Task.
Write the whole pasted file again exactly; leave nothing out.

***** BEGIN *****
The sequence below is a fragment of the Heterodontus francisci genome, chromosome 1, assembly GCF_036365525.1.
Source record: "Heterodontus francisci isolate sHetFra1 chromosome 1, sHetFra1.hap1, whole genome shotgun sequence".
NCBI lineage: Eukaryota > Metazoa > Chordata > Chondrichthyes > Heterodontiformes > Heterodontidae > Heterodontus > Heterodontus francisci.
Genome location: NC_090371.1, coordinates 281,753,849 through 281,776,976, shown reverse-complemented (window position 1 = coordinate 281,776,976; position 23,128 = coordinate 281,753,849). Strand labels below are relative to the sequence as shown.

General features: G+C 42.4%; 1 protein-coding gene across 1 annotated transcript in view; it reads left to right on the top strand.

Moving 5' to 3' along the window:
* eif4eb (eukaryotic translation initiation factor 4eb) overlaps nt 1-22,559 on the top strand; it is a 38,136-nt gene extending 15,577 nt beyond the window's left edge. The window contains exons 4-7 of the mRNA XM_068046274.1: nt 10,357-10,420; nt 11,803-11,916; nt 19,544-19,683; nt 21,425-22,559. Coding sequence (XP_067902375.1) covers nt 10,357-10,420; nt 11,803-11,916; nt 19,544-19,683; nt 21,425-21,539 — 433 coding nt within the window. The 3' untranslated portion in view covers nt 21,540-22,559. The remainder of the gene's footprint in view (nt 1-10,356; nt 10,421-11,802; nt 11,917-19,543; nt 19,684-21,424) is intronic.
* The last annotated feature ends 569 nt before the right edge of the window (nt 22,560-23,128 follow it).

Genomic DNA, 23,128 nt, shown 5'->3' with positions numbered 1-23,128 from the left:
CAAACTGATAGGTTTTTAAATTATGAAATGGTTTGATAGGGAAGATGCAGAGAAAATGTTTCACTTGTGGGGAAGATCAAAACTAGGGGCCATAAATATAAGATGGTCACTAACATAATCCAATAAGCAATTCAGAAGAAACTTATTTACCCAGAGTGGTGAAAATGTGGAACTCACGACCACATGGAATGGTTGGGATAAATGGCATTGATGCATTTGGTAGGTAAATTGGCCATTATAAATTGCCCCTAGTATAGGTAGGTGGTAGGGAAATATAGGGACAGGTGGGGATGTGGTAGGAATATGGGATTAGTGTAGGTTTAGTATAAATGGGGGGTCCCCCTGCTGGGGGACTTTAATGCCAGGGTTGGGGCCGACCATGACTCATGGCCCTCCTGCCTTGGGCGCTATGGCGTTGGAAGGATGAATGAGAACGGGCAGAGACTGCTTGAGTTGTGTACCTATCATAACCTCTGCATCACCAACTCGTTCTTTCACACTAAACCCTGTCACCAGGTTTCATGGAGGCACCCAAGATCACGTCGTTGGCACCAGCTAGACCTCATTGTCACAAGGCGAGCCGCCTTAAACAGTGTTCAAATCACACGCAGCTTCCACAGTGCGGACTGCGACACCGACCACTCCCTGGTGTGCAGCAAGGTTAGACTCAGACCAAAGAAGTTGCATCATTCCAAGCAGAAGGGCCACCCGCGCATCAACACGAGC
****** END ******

The sequence below is a fragment of the Heterodontus francisci genome, chromosome 1, assembly GCF_036365525.1.
Source record: "Heterodontus francisci isolate sHetFra1 chromosome 1, sHetFra1.hap1, whole genome shotgun sequence".
NCBI lineage: Eukaryota > Metazoa > Chordata > Chondrichthyes > Heterodontiformes > Heterodontidae > Heterodontus > Heterodontus francisci.
Genome location: NC_090371.1, coordinates 281,753,849 through 281,776,976, shown reverse-complemented (window position 1 = coordinate 281,776,976; position 23,128 = coordinate 281,753,849). Strand labels below are relative to the sequence as shown.

General features: G+C 42.4%; 1 protein-coding gene across 1 annotated transcript in view; it reads left to right on the top strand.

Moving 5' to 3' along the window:
* eif4eb (eukaryotic translation initiation factor 4eb) overlaps nt 1-22,559 on the top strand; it is a 38,136-nt gene extending 15,577 nt beyond the window's left edge. The window contains exons 4-7 of the mRNA XM_068046274.1: nt 10,357-10,420; nt 11,803-11,916; nt 19,544-19,683; nt 21,425-22,559. Coding sequence (XP_067902375.1) covers nt 10,357-10,420; nt 11,803-11,916; nt 19,544-19,683; nt 21,425-21,539 — 433 coding nt within the window. The 3' untranslated portion in view covers nt 21,540-22,559. The remainder of the gene's footprint in view (nt 1-10,356; nt 10,421-11,802; nt 11,917-19,543; nt 19,684-21,424) is intronic.
* The last annotated feature ends 569 nt before the right edge of the window (nt 22,560-23,128 follow it).

Genomic DNA, 23,128 nt, shown 5'->3' with positions numbered 1-23,128 from the left:
CAAACTGATAGGTTTTTAAATTATGAAATGGTTTGATAGGGAAGATGCAGAGAAAATGTTTCACTTGTGGGGAAGATCAAAACTAGGGGCCATAAATATAAGATGGTCACTAACATAATCCAATAAGCAATTCAGAAGAAACTTATTTACCCAGAGTGGTGAAAATGTGGAACTCACGACCACATGGAATGGTTGGGATAAATGGCATTGATGCATTTGGTAGGTAAATTGGCCATTATAAATTGCCCCTAGTATAGGTAGGTGGTAGGGAAATATAGGGACAGGTGGGGATGTGGTAGGAATATGGGATTAGTGTAGGTTTAGTATAAATGGGGGGTCCCCCTGCTGGGGGACTTTAATGCCAGGGTTGGGGCCGACCATGACTCATGGCCCTCCTGCCTTGGGCGCTATGGCGTTGGAAGGATGAATGAGAACGGGCAGAGACTGCTTGAGTTGTGTACCTATCATAACCTCTGCATCACCAACTCGTTCTTTCACACTAAACCCTGTCACCAGGTTTCATGGAGGCACCCAAGATCACGTCGTTGGCACCAGCTAGACCTCATTGTCACAAGGCGAGCCGCCTTAAACAGTGTTCAAATCACACGCAGCTTCCACAGTGCGGACTGCGACACCGACCACTCCCTGGTGTGCAGCAAGGTTAGACTCAGACCAAAGAAGTTGCATCATTCCAAGCAGAAGGGCCACCCGCGCATCAACACGAGC